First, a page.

Movements behind bars in Brazil (3)

Dignity is my central argument and I contend that dignity is the driving force behind Pentecostal practice inside of the prison and jails I studied.

Andrew Johnson

I’m following the story of the spread of Pentecostalism in the jails and favelas of Rio de Janeiro as told by Andrew Johnson.

We’ve seen how Pentecostalism adapts to the local environment and produces local leaders. But what’ the appeal of Pentecostalism in the first place?

As a sociologist Johnson argues it’s about the transformation of identity,

“Pentecostalism resonates so deeply with inmates like Carlos because it offers a belief system and a set of practices that enable an inmate to embody a new, publicly recognizable identity and a platform for prisoners to live a moral and dignified life both in prison and after they are released.”

Johnson witnessed firsthand how,

“Through their actions the Pentecostal pastors and volunteers literally embodied their belief that regardless of whether the inmates in Rio’s prisons were innocent or guilty of the crimes of which they were convicted, they were human beings worthy of redemption and deserving certain fundamental rights.

Faith in Christ enabled these desperate men in appalling conditions “to reject annihilation and affirm a terrible right to live.”

No government or social program can meet a prisoner’s deepest need. Only in Christ can they become a new creation—forgiven and set free to live a new life in him in the fellowship of God’s people behind bars.

Movements behind bars in Brazil (1)
Movements behind bars in Brazil (2)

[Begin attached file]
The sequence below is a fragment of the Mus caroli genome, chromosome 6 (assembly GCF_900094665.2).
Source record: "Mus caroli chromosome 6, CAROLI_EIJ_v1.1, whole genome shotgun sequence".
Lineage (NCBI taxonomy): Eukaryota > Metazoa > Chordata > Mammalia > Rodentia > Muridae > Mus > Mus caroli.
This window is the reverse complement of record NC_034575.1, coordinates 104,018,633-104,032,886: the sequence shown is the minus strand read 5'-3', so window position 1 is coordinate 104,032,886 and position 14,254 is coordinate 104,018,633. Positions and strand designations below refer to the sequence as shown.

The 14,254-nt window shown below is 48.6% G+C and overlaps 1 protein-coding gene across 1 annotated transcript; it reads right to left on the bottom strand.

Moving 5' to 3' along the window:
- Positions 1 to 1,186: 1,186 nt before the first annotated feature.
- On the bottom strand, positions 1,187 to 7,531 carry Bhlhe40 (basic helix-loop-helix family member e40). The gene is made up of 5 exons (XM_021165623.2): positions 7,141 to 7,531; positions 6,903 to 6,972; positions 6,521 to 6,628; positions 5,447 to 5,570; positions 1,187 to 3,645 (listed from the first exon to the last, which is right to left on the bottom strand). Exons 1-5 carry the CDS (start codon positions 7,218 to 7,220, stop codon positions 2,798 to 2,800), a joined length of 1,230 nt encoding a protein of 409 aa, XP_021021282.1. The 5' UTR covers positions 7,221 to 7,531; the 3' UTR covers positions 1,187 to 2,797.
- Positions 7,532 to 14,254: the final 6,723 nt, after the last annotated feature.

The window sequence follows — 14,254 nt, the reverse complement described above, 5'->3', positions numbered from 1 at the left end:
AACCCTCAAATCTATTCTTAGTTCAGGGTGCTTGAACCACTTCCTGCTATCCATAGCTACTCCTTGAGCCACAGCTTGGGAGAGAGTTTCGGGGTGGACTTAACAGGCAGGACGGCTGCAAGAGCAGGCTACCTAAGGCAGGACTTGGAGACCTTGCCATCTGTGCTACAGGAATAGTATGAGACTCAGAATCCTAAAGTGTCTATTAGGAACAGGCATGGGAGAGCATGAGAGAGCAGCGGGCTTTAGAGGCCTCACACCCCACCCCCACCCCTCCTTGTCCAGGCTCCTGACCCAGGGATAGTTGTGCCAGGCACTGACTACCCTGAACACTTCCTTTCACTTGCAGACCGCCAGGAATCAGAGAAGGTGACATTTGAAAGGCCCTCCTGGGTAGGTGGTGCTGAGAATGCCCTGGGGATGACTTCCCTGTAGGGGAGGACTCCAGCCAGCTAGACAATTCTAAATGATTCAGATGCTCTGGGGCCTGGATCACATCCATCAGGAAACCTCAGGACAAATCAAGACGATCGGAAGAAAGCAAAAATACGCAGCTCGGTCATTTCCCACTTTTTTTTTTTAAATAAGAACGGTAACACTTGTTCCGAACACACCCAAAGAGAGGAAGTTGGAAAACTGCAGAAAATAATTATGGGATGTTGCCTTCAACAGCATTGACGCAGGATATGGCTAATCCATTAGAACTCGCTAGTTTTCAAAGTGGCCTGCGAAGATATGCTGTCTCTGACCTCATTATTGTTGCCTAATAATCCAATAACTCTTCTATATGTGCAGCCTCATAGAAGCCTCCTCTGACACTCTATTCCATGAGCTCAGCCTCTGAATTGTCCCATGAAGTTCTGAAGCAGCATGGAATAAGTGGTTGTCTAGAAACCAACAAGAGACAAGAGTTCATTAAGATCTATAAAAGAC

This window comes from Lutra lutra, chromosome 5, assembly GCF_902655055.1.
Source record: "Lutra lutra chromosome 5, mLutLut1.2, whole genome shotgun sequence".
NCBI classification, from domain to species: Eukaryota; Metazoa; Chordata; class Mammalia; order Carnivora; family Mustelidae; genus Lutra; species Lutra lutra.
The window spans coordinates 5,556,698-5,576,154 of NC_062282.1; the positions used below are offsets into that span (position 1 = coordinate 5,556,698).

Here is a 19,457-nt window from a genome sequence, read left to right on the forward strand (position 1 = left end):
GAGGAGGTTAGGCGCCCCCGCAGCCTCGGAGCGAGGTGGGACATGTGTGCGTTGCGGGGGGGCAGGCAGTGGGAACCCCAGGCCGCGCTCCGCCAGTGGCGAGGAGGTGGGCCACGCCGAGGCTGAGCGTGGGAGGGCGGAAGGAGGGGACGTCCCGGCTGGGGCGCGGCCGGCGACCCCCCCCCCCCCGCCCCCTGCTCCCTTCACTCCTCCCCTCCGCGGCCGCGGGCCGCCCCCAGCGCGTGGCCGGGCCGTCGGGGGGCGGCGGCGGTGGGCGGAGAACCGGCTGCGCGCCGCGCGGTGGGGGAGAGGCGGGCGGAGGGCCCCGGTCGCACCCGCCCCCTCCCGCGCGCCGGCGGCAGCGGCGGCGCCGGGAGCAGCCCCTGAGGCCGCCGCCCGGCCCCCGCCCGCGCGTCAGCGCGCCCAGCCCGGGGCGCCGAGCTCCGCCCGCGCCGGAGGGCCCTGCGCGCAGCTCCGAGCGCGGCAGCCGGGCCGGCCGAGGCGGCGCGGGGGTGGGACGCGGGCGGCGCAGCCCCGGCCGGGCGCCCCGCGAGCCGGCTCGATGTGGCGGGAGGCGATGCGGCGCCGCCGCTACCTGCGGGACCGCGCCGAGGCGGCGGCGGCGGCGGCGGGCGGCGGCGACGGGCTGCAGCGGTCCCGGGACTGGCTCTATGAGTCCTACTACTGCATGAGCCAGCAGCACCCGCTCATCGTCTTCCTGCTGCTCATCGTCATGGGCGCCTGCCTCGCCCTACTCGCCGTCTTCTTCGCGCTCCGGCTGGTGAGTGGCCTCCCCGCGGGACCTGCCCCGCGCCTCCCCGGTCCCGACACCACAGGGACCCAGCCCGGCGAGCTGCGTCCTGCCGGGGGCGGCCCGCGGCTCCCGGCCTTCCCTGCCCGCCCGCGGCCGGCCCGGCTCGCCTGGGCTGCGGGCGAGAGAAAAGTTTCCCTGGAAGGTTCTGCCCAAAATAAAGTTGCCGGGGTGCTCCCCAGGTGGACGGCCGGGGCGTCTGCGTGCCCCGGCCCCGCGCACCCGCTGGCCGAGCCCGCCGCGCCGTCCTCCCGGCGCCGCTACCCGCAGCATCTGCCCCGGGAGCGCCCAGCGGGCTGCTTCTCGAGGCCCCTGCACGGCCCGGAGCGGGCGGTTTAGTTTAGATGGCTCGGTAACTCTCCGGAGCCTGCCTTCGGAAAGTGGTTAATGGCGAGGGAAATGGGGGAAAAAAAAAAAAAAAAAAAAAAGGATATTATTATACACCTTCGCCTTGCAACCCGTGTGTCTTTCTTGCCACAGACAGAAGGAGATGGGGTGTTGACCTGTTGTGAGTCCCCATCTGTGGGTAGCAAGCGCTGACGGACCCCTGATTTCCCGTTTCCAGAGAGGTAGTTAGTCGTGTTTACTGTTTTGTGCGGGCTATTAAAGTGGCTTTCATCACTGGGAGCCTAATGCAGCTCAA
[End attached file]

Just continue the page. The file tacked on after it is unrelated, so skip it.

Movements behind bars in Brazil (4)

Movements behind bars in El Salvador

If there is a hell on earth it would be an El Salvardorian prison. Two reports of what God is doing through multiplying movements among the gang controlled prisons of El Salvador.

Sirens blare and helicopters roar as the sun rises over the hills of San Salvador. It’s 10.30am on February 2nd, and nine police officers have just been ambushed. They got a call an hour ago about a stash house where members of the Barrio 18 gang were hiding guns. When they showed up, the gangsters blitzed them with bullets. One officer is dead. Five are in the hospital. Two corpses, identifiable as gang members by the tattoos that cover their bodies, lie sprawled on the ground.

Less than three miles away, in a neighbourhood controlled by the same gang, another group of tattooed men prepare for action in a dark hallway. Loud music, clanging metal and frenzied chatter bounce off the walls. Dressing carefully, the men watch the clock. At 2pm, they nod to each other, gather their supplies and open the heavy metal door.

Light streams in and the smell of fresh bread wafts out. The men break into pairs, hoisting cloth-covered plastic crates onto their shoulders, and head off in different directions. “Sweet bread! Garlic bread! Bread with ham! Pizza!” they shout. When the crates are empty and their pockets full of coins, the men return to the constricted quarters in the back of the Eben-Ezer church where they run the small bakery.

Over the past year, the church has become a refuge for recently released prisoners who are trying to leave the Barrio 18 gang and pledge themselves to God.

Read the whole thing

Notice the type of Christianity that is spreading in the darkest places. This movement is characterized by obedience to the living Word, dependence on the Holy Spirit and faithfulness to the Mission of multiplying disciples and churches. Exactly what we would expect.

182-NoPlaceLeft Behind Bars

Don Waybright describes how a Texas megachurch is fueling disciple making movements in prisons and around the world.

A previous interview with Don Waybright, missions pastor at Sugar Creek Baptist Church.

Don recommends Steve Smith’s book Spirit Walk:


125-Pioneering Movements in Prisons — Phil Alessi